*Joe Leech: “How to Design with Science Without Losing the Magic” at SmashingConf, Barcelona 2017, around 5.40
Frameworks are comprehensive plugins or libraries to enhance already existing programming languages. Frameworks are used to add functionality or simplify processes. They can be seen as tools or extensions to a programming language to make it easier for programmers to perform certain tasks.
Learn more about framworks; when to use them, which one to use and for what purpose in our article “Frameworks – What are They?”.
The General Data Protection Regulation is a new law, affecting all EU nations from May 25, 2018. The purpose of the law is to secure and protect the personal data of EU citizens. Companies or organizations failing to meet the new regulations risk substantial fines.
The new rules for handling personal data concern both how data is stored, how it is protected, routines for handling security issues, users being able to access their data and to have it deleted. It is also required to be able to report what the data should be used for, and why it is collected.
TL;DR: A new European law concerning handling personal user data, affecting all companies and organizations who collects any form of personal data.
HTML stands for “HyperText Markup Language”. HTML consists of multiple elements, that are the basic building blocks for creating a website. HTML is a bit like Lego, where each type of Lego piece represents an HTML element. These elements can for example be different types of text elements (heading, paragraphs), but also images, videos, forms or links.
Native applications are apps that are developed purely to work on a specific platform or with a specific operating system. Examples are apps that work on iPhones but not on Android mobile phones and vice versa.
Native apps are downloaded to the platform or system through distribution centers like Google Play or App Store. (Native apps are not reachable through URLs like normal websites.)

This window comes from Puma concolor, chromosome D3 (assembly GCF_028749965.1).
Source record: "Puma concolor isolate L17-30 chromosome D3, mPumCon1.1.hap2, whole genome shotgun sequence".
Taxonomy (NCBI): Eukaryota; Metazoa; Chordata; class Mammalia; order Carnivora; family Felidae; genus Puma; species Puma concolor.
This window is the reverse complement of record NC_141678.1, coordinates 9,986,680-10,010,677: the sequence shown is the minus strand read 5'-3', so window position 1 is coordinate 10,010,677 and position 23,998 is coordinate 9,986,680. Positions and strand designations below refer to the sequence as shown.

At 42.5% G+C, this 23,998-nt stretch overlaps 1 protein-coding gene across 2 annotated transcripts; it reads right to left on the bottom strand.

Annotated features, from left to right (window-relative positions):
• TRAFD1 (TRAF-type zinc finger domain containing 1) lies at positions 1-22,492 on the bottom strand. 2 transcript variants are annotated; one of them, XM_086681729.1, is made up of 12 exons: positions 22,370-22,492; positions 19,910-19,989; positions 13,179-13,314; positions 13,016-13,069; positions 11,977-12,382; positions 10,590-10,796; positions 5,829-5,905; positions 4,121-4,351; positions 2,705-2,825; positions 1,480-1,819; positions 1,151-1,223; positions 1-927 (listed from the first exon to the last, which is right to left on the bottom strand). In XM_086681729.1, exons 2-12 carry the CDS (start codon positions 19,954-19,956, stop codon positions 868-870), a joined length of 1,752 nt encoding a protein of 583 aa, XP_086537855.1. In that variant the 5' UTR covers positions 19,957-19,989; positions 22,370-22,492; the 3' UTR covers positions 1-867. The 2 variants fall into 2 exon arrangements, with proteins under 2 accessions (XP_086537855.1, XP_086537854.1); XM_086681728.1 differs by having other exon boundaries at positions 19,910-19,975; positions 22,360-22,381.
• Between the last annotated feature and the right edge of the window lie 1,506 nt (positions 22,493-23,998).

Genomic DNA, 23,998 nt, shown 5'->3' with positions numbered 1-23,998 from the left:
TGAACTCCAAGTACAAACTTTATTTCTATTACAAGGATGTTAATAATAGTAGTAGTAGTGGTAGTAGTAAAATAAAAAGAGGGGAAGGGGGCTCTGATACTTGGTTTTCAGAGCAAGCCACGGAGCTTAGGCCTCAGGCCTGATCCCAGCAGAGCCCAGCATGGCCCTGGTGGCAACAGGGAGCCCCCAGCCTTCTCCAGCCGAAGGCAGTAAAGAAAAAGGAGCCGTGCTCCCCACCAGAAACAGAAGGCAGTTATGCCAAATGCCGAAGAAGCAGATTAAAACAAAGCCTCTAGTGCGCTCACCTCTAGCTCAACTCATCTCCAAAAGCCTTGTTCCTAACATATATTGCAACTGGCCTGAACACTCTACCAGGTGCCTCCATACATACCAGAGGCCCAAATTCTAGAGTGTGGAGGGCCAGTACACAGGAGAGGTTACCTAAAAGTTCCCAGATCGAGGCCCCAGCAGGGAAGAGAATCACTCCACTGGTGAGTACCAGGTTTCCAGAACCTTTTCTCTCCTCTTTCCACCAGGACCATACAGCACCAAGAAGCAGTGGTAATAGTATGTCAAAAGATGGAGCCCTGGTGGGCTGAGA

Web performance is how fast websites are downloaded and displayed in a browser. Faster websites have shown to increase user happiness as they provide a better user experience.
How fast a visitor reaches a page is also important when it comes to so-called bounce rate, meaning that visitors leave the site almost instantly, in this case presumably because it takes too long to load.
If visitors leave an e-commerce website, they will not make a purchase. If the site is instead loaded really fast, they might stay and buy something. Might sound trivial and simple, but to e-commerce companies this is vital, and to engineers, performance has grown into an area of expertise in itself.
Perceived Performance is how fast visitors think your site is, which can differ from how fast the site is in reality. Since it is the user who will determine when loading a webpage takes too long, how long waiting times are perceived is really what matters.
Some tricks to keep user attention while waiting (more effective than hold music):
Loading animations, spinners or progress bars help tell the user that a short wait time is expected and that nothing has gone wrong.
Use images that will show the entire image right away, but only load some of the data. The image will look a little blurry until all of the data is loaded, but it will be a better user experience because it will prepare the user to expect the content. To achieve this with JPEGs, use progressive format.
Skeleton placeholders on load: When the page loads, show indications of what content to expect. Examples of this are the light grey boxes replacing images and text on Facebook while the page loads (on a slow connection).
PHP stands for “PHP: Hypertext Preprocessor” and is a recursive acronym (it refers to itself). It is a programming scripting language commonly used for back-end web development.